This psychoanalyst was not a bad man. He was married with children, he was good to his patients, served on the board of his institute and taught classes for free. But he had a moral blind spot. He told himself that it was okay for him to withhold payment because he had profited less than expected from our relationship. He didn’t see anything wrong with that, and even seemed to feel sorry for himself that he hadn’t benefitted as much from my employment as he had hoped.
My recent posts got me to thinking about the term mental illness and how stigma-laden it remains to this day. As a society, we’ve come a long way from the bad old days when most people were too ashamed to admit going to a psychiatrist, when families kept those members with obvious psychological problems hidden from view. Back then, a moralistic aura surrounded mental illness, as if having one implied that you (as well as your family) were morally defective and therefore to blame for your emotional difficulties. This view of mental illness still prevails on the religious right — as in the claim that homosexuality is a “lifestyle choice,” for example, and that gays are obviously making the “wrong” one.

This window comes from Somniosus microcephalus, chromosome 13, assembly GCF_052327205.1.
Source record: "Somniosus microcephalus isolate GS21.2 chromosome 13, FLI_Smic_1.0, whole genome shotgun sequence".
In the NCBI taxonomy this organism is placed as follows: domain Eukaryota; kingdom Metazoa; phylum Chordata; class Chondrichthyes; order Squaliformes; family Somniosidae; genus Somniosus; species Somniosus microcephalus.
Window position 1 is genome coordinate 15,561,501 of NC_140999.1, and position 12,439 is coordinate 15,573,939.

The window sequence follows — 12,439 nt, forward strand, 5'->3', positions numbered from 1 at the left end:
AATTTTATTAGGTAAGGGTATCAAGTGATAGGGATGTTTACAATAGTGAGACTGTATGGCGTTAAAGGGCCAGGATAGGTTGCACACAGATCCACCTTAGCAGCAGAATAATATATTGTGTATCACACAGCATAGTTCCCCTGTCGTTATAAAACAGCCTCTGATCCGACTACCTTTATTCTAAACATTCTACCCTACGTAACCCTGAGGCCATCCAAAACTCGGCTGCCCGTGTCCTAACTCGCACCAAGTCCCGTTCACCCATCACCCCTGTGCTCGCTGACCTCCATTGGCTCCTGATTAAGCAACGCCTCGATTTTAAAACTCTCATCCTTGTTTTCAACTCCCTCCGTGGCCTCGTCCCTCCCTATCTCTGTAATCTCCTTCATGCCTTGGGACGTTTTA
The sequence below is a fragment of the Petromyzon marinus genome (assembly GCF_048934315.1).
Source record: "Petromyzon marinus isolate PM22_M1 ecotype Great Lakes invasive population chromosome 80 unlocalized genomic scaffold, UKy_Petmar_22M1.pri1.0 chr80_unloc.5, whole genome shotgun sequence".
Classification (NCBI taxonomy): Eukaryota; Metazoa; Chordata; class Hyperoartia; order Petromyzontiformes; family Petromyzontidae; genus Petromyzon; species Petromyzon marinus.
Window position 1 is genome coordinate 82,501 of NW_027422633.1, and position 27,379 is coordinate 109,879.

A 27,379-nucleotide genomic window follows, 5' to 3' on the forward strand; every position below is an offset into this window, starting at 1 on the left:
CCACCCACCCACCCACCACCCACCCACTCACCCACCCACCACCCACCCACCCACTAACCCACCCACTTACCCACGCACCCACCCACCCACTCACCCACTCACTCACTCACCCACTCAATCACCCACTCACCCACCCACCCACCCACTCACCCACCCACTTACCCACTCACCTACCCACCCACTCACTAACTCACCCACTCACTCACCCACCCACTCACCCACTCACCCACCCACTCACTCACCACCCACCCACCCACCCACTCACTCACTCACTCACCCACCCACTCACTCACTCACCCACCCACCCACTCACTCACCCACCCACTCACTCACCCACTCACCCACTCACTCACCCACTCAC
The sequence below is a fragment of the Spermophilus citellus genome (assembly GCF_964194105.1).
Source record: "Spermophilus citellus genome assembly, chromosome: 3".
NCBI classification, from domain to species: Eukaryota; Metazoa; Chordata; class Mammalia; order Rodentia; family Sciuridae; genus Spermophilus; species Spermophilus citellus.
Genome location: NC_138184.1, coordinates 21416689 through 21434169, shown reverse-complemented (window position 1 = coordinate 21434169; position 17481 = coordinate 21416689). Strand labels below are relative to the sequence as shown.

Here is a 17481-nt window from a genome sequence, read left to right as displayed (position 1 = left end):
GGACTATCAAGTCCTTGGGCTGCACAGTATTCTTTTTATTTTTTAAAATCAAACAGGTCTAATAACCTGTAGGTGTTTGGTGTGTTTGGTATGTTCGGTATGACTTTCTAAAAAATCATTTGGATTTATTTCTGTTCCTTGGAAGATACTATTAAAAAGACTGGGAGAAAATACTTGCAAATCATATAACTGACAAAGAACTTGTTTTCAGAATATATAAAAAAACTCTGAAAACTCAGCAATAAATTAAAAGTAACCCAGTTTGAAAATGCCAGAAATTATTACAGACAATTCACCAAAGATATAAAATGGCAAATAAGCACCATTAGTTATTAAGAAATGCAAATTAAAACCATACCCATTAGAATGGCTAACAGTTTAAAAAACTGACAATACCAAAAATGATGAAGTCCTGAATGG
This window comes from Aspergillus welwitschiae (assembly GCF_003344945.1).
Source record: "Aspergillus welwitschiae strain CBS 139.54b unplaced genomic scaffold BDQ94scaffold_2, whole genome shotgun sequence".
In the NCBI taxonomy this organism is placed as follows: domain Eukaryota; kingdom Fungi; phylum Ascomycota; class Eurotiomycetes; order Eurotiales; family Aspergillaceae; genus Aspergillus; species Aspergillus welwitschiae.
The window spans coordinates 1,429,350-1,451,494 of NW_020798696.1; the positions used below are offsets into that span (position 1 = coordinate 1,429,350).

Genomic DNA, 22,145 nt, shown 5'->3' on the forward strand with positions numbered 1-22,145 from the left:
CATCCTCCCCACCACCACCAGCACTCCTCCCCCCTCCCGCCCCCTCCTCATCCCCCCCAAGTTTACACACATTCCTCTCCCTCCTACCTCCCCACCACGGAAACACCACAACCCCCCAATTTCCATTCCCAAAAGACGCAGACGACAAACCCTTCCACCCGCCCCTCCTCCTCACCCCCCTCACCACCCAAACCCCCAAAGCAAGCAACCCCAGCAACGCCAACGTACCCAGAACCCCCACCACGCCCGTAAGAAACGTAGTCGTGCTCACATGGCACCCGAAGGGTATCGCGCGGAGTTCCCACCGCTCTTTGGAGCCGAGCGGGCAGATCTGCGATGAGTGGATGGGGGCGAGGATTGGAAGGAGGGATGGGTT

In society at large, the easing of stigma has a lot to do with the marketing of psychiatric medication to address “chemical imbalances” over the last few decades. Nowadays, you don’t suffer from mental illness, you have a mood disorder, a result of faulty brain chemistry rather than a moral defect and of course, not your fault. While I strongly object to the widespread overuse of anti-depressants, I do believe that removing the shameful stigma surrounding depression and manic-depressive illness has been a good thing. It’s difficult enough to struggle through depression without feeling you’re a bad person to boot for being “abnormal.”